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In Chechnya, critics beware

There is a disturbing pattern in the deaths and disappearances of more than a dozen critics and political rivals of Chechen President Ramzan Kadyrov. The victims range from human rights activists to former warlords and have little in common beyond having challenged the Kremlin-backed leader of the North Caucasus republic. They have been killed or kidnapped in Moscow, Vienna and Istanbul, as well as in the Chechen capital of Grozny. In some cases there is circumstantial evidence linking the cases to Kadyrov, and in others there is no evidence, just suspicion. Like anyone else, Kadyrov deserves the presumption of innocence, but he does not deserve impunity. Moscow must investigate the criminal allegations against its man in Chechnya.

The latest allegations come from the office of Austria’s public prosecutor, which released the results of a yearlong investigation into the killing of Umar S. Israilov, a onetime Chechen rebel turned whistle-blower who had worked as a bodyguard for Kadyrov before seeking exile in Vienna. The report says that Kadyrov ordered the kidnapping of Israilov, who was shot dead as he tried to escape his abductors. Israilov had filed a case in the European Court of Human Rights accusing Kadyrov of participating in murder, abductions and torture, and reportedly had been warned to withdraw it. Three Chechen suspects were taken into custody in Vienna and a fourth fled to Moscow after leaving a trail of clues linking the suspects to the scene of the crime and to Kadyrov, who has denied involvement.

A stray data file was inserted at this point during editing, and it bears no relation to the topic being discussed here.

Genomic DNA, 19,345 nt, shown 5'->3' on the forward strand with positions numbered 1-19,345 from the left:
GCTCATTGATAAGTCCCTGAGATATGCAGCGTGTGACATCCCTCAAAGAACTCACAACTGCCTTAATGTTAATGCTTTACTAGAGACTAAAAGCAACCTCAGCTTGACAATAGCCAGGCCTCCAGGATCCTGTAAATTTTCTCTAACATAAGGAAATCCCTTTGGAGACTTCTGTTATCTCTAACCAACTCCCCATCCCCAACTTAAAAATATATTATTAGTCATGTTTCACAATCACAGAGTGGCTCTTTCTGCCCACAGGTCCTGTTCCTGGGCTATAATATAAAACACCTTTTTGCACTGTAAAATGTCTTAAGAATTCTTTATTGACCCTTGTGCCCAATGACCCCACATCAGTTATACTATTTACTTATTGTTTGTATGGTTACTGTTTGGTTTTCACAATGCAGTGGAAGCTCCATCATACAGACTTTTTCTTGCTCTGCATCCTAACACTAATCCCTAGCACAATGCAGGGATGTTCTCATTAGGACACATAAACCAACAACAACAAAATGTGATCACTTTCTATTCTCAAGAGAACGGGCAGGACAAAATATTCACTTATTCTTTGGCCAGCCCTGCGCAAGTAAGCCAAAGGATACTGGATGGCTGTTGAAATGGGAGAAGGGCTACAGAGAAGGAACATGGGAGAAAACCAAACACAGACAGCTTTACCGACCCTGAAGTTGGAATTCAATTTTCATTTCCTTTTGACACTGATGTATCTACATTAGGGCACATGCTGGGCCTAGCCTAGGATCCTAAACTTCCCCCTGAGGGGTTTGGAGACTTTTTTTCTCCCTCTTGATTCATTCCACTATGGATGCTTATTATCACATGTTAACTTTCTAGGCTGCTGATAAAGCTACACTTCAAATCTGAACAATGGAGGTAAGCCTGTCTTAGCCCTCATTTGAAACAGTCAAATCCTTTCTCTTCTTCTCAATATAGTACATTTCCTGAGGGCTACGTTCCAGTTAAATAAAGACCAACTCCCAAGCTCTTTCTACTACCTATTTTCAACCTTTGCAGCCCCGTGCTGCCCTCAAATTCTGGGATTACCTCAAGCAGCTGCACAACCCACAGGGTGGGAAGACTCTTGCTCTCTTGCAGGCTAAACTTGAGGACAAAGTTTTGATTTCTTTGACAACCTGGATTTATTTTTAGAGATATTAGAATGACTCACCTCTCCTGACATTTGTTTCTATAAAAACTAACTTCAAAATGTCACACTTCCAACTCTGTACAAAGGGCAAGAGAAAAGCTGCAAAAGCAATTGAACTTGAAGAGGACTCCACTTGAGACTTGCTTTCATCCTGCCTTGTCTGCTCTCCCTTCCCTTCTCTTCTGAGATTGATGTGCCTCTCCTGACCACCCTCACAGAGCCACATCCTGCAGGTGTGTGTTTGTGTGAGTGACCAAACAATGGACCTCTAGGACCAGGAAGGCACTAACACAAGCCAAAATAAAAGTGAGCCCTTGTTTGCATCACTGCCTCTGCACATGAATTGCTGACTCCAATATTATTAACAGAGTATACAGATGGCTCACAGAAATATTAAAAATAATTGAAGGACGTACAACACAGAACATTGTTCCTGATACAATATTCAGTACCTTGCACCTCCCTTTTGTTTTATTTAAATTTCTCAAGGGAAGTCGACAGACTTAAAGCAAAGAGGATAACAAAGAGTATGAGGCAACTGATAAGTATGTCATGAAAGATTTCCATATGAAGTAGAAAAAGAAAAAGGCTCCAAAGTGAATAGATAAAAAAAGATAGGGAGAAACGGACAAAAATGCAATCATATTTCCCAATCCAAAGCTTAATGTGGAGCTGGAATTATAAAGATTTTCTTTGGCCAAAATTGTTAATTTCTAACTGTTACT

Six weeks after Israilov’s killing, another former Chechen rebel and Kadyrov rival was shot dead in a parking garage in Dubai, in the United Arab Emirates, and one of the president’s confidants is wanted in connection with that contract-style killing. Sulim B. Yamadayev’s brother, Ruslan, was shot dead in Moscow in 2008, as were three other former rebels in Turkey. These and other cases bear an uncomfortable resemblance to the killing of human rights activist Natalia Estemirova, who was abducted and executed near her Grozny home. Kadyrov reportedly had threatened her for her work documenting the political killings, torture and other human rights abuses committed by his government in Chechnya, then offered to oversee the investigation into her death. A year later, a Russian investigation into Estemirova’s death is ongoing, slowed by a lack of cooperation from witnesses in Chechnya, according to Human Rights Watch. That isn’t good enough. There are too many cases to be ignored. Moscow must seriously investigate and resolve the cases pointing at Kadyrov, and clarify whether he is getting away with murder.


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